|Police Chief George Zamantakis reminds students at Helper Junior High about safe Internet browsing habits. The students recently graduated from the Drug Abuse Resistance Education (DARE) program. Using newly developed curriculum, much of the course material studied in the program is generated by students who research and bring the information to class. Zamantakis said the city is experiencing success with the program.|
One of the latest trends on the Internet has attracted significant local attention.
A new type of website, known as a social networking site, has emerged on the Internet and is gaining popularity among young people.
And as teenagers and other flock to the site, law enforcement officials and others view the site as an area of potential problems.
More than a decade ago, when the Internet became widely available, parents and advocates for young people spent considerable effort raising awareness about chat rooms.
More than five years ago, when the dot-com boom brought products and services to the web space, consumer protection advocates raised flags about using credit cards and other personally-identifying information in the Internet.
In recent years, of blogs, a type of online journal came to the forefront.
The people tho post to these sights, "bloggers" and their credibility as sources of news led the media industry to look closely at its policies relating to sources.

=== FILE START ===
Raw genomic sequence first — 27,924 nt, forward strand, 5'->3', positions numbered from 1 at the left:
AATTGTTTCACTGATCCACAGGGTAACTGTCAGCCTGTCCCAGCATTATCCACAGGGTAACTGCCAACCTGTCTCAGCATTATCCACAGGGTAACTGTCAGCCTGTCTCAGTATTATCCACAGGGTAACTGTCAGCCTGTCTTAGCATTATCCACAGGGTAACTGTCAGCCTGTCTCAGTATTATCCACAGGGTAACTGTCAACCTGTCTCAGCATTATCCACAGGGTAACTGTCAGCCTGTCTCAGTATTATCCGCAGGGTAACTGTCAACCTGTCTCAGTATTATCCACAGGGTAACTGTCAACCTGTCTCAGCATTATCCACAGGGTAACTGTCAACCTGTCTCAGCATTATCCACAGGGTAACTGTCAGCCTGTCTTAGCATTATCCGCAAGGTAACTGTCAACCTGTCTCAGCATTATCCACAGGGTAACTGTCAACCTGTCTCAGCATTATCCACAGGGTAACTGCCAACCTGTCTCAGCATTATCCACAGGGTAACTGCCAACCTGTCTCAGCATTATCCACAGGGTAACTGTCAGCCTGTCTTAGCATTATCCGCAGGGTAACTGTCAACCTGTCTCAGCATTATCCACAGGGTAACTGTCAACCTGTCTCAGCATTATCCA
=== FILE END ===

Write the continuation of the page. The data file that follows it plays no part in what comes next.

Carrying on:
It has also led to court decisions relating to the first amendment rights of people who post information in blogs.
Out of the blogging revolution, various other services have emerged. The most recent of these social networking sites to gain popularity is MySpace.com.
The site calls itself "an online community that lets you meet your friends' friends."
The site was launched in mid-2003, but has become more popular in recent months.
A similar site, Facebook.com, is targeted at college students.
"Facebook is an online directory that connects people through social networks at schools," reads the site's homepage.
Users of these types of sites can chat with each other and meet new people.
The visitors to the site can upload graphics, photos and sounds. Many use the site to stay in touch with family members, classmates, coworkers, friends and others.
Many other sites, offer similar services.
However, sites like Facebook and MySpace combine the ability to chat, post journal entries, and upload photos with programs targeted at bringing users with similarities together.
The site becomes more than an area to put your information. It becomes an area where other users are actively looking for each other and making contact.
A quick search on MySpace lists more than 500 people who live in or around the 84501 zipcode for Price.
Almost 100 live in or around Helper.
There are 25 users in East Carbon and nine in Sunnyside.
Many note that despite the beneficial uses of the social networking sites, there are certain risks.
Law enforcement in Carbon County have used the site to track individuals and information posted by uses on the site has been used as evidence against them.